The irony is that the motivation is self-destructive in any case, since it either sets up an impossible meeting or puts an obstacle in Dan’s path to Anna — unless, of course, Anna isn’t worth the bother if Dan doesn’t get to cuckold someone in the process.
Closer is full of such complex emotional possibilities. At bottom, it’s a strong work about relationships wherein the truth is secondary to the impact of what is said. In fact, the film’s ultimate irony is that its one verifiable truth is the one that no one believes — and secondly, that Alice, who seems the most innocent of the quartet, may in fact be the most duplicitous.
The performances are nothing short of stunning (something I never thought I’d say concerning Roberts and Owen). Nichols’ direction is something more than that.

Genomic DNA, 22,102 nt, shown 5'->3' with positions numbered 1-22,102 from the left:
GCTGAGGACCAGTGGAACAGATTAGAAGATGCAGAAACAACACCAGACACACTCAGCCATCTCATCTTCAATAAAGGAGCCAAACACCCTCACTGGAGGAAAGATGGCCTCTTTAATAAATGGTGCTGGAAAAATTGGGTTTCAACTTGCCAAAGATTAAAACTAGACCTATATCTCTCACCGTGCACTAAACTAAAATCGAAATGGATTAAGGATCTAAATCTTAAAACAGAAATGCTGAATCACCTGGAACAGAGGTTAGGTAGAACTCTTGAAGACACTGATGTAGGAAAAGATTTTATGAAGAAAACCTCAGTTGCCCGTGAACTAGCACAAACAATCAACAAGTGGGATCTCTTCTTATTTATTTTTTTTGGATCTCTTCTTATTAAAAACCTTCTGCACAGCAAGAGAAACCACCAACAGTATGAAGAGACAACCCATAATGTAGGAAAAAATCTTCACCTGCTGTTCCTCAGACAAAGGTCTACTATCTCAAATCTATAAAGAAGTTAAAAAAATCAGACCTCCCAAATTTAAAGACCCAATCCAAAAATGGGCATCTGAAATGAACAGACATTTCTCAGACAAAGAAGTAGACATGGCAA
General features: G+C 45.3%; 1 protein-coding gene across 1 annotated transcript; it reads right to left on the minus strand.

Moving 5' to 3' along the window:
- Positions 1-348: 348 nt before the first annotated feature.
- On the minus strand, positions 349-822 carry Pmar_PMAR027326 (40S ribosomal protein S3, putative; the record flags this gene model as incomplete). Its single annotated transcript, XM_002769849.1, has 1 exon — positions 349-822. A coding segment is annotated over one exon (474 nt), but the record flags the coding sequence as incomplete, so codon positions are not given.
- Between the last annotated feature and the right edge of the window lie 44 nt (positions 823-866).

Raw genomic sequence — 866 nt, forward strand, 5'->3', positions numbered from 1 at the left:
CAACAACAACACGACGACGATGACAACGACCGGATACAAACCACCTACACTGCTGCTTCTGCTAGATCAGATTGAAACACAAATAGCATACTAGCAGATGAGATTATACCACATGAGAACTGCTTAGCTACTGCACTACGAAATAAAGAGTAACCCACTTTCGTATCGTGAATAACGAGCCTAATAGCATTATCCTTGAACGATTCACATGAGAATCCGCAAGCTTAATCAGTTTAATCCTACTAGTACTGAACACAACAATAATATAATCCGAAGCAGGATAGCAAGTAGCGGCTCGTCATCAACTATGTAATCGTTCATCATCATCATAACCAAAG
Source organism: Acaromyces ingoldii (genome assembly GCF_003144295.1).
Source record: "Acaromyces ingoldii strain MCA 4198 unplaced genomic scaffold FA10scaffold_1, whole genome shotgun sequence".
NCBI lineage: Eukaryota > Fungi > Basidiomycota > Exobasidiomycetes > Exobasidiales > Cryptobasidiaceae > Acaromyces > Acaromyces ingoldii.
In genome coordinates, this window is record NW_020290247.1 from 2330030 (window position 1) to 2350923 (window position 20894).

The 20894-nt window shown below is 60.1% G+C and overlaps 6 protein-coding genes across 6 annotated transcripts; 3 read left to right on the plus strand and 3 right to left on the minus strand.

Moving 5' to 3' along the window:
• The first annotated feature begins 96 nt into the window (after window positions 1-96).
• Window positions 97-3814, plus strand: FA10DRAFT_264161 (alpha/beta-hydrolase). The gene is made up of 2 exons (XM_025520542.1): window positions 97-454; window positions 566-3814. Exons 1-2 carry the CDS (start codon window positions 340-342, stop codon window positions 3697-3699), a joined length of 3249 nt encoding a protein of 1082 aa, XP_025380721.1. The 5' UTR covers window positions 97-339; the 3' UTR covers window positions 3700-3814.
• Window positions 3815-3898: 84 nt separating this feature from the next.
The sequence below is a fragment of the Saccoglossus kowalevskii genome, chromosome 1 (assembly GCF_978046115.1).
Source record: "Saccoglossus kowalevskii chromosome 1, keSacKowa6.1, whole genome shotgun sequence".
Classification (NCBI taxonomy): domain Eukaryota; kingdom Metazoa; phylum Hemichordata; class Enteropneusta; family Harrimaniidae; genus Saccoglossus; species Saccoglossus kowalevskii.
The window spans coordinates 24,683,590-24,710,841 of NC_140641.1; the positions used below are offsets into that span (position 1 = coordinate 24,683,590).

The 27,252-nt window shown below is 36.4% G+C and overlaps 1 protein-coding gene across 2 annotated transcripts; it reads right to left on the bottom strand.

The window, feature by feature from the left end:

Taking a page from several of his previous works, he presents the film with what is essentially a natural soundtrack. Apart from two songs by Damien Rice, whose “The Blower’s Daughter” sets the tone for the film and closes it, the music is always from an identifiable source in the movie: a radio, a CD player, a trip to the opera, and such. This unusual underscoring makes it seem as if the characters are actually orchestrating their own lives. What’s unusual about this effect is that it underlines the basic stylized approach of the film, rather than making the movie naturalistic in any regular sense of the term.
If there’s a single fault with the film, it lies in the dialogue being too perfectly tuned; every character is just a little too articulate to be entirely believable. But in an era when good dialogue is increasingly rare, I’m not about to kvetch too much about that. Rated R for sequences of graphic sexual dialogue, nudity/sexuality and language.
— reviewed by Ken Hanke